Phoebe Snetsinger, 68, from St Louis, Missouri, died instantly when a tour minibus overturned in Madagascar last Tuesday as she slept in the back. Other passengers escaped with injuries.
Mrs Snetsinger took up her bird-based globetrotting after she was diagnosed with cancer 18 years ago, and became famous through catching in her binoculars more than 80 per cent of the planet's known bird types.
Her final total stood at more than 8,300 out of about 10,000 known species - a feat thatearned her a place in the Guinness Book of Records, and which no fellow twitcher is near to challenging.
Her travelling - she had just returned from Australia before going to Madagascar three weeks ago - began after doctors diagnosed cancer in 1981 and gave her a year to live. She once described how "the world birding started with a death sentence". The mother-of-four set off on an almost non-stop series of journeys to exotic locations - and when her cancer went into remission she continued travelling.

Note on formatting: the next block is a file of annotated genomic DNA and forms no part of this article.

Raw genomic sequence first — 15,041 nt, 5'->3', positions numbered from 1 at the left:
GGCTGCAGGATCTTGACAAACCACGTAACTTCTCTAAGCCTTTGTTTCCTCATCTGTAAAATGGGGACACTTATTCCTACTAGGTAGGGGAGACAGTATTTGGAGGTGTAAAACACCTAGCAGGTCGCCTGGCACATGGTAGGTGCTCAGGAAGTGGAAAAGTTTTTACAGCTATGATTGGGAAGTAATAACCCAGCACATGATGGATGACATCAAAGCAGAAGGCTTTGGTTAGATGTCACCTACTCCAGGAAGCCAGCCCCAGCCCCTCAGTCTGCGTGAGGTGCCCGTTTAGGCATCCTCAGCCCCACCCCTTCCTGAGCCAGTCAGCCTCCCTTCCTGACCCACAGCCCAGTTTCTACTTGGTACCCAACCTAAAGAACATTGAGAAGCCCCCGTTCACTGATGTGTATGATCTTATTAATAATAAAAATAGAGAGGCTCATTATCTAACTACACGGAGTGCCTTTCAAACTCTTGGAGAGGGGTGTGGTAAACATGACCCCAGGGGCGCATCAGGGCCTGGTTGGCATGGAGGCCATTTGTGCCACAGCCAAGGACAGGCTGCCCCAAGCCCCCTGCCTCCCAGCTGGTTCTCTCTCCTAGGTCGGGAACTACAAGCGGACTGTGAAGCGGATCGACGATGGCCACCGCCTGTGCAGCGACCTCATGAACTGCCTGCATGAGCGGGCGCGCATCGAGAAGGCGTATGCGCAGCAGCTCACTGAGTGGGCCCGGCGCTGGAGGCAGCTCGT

Mrs Snetsinger, who was in Madagascar with a specialist bird-watching tour group, had in her final days added five extra species to her world list, including the rare helmet vanga (Euryceros previstii), a shrike- like bird found only in the eastern part of the island.
The UK's leading rare bird seeker, Lee Evans, who earned himself a Guinness Book record for the number of bird species seen in Britain in a year (359 in 1990), got to know her during his world travels and spoke of being "deeply saddened" by her death.
"In my several meetings with her at various points around the globe, I was always bowled over by her sheer enthusiasm for birding," Mr Evans said.